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left you all his books. He has, moreover, bequeathed to the chaplain a very pretty tenement with good lands about it. It being a very cold day when he made his will, he left for mourning, to every man in the parish, a great frize coat, and to every woman a black riding-hood. It was a most moving sight to see him take leave of his poor servants, commending us all for our fidelity, whilst we were not able to speak a word for weeping. As we most of us are grown grey-headed in our dear master's service, he has left us pensions and legacies, which we may live very comfortably upon the remaining part of our days. He has bequeathed a great deal more in charity, which is not yet come to my knowledge, and it is peremptorily said in the parish, that he has left money to build a steeple to the church; for he was heard to say some time ago, that if he lived two years longer, Coverley church should have a steeple to it. The chaplain tells every body that he made a very good end, and never speaks of him without tears. He was buried, according to his own directions, among the family of the Coverlies, on the left hand of his father Sir Arthur. The coffin was carried by six of his tenants, and the pall held up.by six of the quorum : the whole parish followed the corpse with heavy hearts, and in their mourning suits; the men in frize, and the women in riding-hoods. Captain Sentry, my master's nephew, has taken possession of the hall-house, and the whole estate. When my old master saw
1 The 544th number of the “Spectator” (Nov. 24th, 1712) contains a letter from the new esquire, in which he says, “I cannot reflect upon his (Sir Roger's) character but I am confirmed in the truth which I have, I think, heard spoken at the club; to wit, that a man of a warm and well disposed heart, with a very small capacity, is highly superior in human society to him who with the greatest talents is cold and languid in his affections. But, alas! why do I make a difficulty in speaking of worthy ancestor's failings? His little absurdities and incapacity for the conversation of the politest men are dead with him, and his greater qualibies are even now useful to him. I know not whether by naming those
him, a little before his death, he shook him by the hand, and wished him joy of the estate which was falling to him, desiring him only to make a good use of it, and to pay the several legacies, and the gifts of charity, which he told him he had left as quitrents upon the estate. The captain truly seems a courteous man, though he says but little. He makes much of those whom my master loved, and shews great kindness to the old house-dog, that you know my poor master was so fond of. It would have gone to your heart to have heard the moans the dumb creature made on the day of my master's death. He has never joyed himself since; no more has any of us. It was the melancholiest day for the poor people that ever happened in Worcestershire. This being all from “Honoured Sir, your most sorrowful servant,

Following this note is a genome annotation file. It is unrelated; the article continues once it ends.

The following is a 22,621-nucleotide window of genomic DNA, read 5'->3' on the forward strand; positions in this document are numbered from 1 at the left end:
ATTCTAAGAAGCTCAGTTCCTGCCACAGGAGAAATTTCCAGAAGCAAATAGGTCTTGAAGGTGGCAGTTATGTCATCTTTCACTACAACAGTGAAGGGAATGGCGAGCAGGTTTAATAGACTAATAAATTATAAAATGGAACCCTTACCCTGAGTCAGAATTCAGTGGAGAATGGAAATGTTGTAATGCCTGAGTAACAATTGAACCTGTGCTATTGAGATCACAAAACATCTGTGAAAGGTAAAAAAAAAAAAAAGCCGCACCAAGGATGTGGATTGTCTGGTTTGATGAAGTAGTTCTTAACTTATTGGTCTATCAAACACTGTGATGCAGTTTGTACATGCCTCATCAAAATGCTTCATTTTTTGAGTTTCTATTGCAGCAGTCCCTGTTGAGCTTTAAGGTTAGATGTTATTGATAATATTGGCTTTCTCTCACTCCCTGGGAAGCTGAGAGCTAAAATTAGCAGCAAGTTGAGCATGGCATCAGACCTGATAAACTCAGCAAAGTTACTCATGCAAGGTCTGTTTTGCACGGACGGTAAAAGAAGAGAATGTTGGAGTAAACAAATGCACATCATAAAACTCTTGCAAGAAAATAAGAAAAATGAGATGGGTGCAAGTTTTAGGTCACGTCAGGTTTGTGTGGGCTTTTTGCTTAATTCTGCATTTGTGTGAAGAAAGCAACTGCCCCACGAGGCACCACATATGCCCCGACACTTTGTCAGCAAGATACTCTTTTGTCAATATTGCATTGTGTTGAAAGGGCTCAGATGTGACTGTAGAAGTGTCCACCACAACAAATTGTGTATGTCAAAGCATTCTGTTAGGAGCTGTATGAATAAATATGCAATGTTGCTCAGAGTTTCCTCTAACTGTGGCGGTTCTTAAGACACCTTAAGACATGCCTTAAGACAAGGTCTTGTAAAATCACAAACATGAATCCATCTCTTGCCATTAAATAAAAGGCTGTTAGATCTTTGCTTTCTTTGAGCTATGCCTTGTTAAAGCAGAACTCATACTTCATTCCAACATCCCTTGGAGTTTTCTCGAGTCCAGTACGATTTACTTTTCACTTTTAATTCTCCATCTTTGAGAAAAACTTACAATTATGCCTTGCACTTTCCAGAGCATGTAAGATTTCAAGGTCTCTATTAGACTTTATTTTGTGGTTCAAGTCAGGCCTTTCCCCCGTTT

“P. S. My master desired, some weeks before he died, that a book which comes up to you by the carrier, should be given to Sir Andrew Freeport in his name.
This letter, notwithstanding the poor butler's manner" of writing it, gave us such an idea of our good old friend, that upon the reading of it, there was not a dry eye in the club. Sir An
disabilities I do not enhance his merit, since he has left behind him a reputation in his country which would be worth the pains of the wisest man's whole life to arrive at.”_"I have continued all Sir Roger's servants, except such as it was a relief to dismiss unto little livings within my manor; those who are in a list of the good Knight's own hand to be taken care of by me, I have quartered upon such as have taken new leases of me, and added so many advantages during the lives of the persons so quartered, that it is the interest of those whom they are joined with to cherish and befriend them on all occasions."
& The poor butler's manner. As if that manner was not the very thing that melts us. There is a little vanity in this apology for the poor but ler.-H.
drew opening the book, found it to be a collection of acts of par liament. There was, in particular, the act of uniformity, with some passages in it marked by Sir Roger's own hand. Sir An drew found that they related to two or three points, which he had disputed with Sir Roger the last time he appeared at the club. Sir Andrew, who would have been merry at such an inci. dent on another occasion, at the sight of the old man's hand writing, burst into tears, and put the book into his pocket. Captain Sentry informs me, that the knight has left rings and mourning for every one in the club.